Strangely -- shamefully -- in my view, the courts have willfully turned blind eyes to it. It's as if the judicial conscience, which was aroused in the past by malapportionment and by racial prejudice, has no energy left for practices that have the outrageous purpose of assigning voters into districts that are equal only in population; where they are to be "represented" not by politicians they choose, but by politicians who choose them.

This is every bit as sinful as the rural rule, perpetuated under the archaic Constitution of 1868, under which fewer than 18 percent of Florida's voters could elect majorities of the House and Senate. Florida's greatest governor, LeRoy Collins, battled for five years, in seeming futility, for a fair reapportionment. In fact, his labors had helped to persuade the U.S. Supreme Court that it could no longer stay aloof from what it had referred to as the "political thicket" of reapportionment. In a string of decisions beginning in 1962, the court saw to it that forever after, districts would be drawn on the premise of one person, one vote. But it has failed to see to it that every person will have a vote to be counted.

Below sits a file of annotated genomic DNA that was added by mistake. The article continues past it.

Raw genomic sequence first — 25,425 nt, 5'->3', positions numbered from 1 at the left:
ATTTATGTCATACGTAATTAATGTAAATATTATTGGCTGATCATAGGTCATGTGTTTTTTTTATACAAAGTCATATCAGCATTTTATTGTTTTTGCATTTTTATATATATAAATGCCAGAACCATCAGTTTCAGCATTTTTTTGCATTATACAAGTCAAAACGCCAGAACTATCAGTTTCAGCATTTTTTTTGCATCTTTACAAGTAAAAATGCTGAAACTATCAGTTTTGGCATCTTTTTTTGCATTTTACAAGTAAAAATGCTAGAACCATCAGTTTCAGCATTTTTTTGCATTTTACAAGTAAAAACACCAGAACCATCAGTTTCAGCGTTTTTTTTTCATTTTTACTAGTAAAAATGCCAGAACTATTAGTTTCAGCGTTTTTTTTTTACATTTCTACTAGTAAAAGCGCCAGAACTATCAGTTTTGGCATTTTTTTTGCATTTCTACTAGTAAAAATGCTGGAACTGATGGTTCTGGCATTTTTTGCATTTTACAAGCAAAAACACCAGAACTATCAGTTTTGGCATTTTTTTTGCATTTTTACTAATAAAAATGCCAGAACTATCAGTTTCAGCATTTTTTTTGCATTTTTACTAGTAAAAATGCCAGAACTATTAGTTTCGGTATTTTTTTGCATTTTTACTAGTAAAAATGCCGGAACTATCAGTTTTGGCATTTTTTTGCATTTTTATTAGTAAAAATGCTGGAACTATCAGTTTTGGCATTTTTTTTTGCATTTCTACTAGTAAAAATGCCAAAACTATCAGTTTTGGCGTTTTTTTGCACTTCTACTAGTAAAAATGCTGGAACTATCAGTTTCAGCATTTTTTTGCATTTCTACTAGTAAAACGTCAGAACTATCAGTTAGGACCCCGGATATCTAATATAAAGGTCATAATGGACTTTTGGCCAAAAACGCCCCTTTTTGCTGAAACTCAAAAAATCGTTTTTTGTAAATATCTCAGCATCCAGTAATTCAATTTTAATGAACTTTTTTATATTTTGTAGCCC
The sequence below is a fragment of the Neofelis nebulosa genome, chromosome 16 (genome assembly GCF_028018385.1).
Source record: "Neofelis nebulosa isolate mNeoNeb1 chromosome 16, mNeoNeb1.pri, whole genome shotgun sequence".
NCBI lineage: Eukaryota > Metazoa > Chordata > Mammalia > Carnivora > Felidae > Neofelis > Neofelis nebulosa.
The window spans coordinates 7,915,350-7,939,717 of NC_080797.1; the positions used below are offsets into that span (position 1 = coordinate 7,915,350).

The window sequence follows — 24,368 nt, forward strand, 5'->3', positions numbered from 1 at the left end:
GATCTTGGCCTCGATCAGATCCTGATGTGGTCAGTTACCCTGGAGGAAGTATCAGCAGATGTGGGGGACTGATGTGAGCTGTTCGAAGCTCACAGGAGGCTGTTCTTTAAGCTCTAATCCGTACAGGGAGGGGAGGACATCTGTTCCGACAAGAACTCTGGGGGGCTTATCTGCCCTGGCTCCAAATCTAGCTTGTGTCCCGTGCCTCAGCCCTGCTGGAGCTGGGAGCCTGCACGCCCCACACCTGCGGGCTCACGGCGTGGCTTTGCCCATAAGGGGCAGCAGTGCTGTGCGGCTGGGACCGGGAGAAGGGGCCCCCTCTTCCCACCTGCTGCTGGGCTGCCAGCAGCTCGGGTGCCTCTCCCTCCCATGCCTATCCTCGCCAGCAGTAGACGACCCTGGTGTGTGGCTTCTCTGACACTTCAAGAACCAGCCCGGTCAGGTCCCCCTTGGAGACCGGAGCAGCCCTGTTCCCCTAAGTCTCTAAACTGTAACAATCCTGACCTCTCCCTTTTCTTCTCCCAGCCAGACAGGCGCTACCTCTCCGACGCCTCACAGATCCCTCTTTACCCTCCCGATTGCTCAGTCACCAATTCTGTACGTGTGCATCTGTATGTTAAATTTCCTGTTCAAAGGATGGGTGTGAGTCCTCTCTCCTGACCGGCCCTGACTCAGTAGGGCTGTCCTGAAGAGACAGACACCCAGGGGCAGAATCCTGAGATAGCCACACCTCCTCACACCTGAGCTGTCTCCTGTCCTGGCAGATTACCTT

Unlike Collins, whose legislative nemeses were known collectively as the "Pork Chop Gang," the current governor has every political reason to be happy with Florida's phony democracy. It affords him a legislature that he can control. But he cannot court favorable comparison with Collins, whom he has said many times that he admires, while remaining indifferent to the theft of our votes.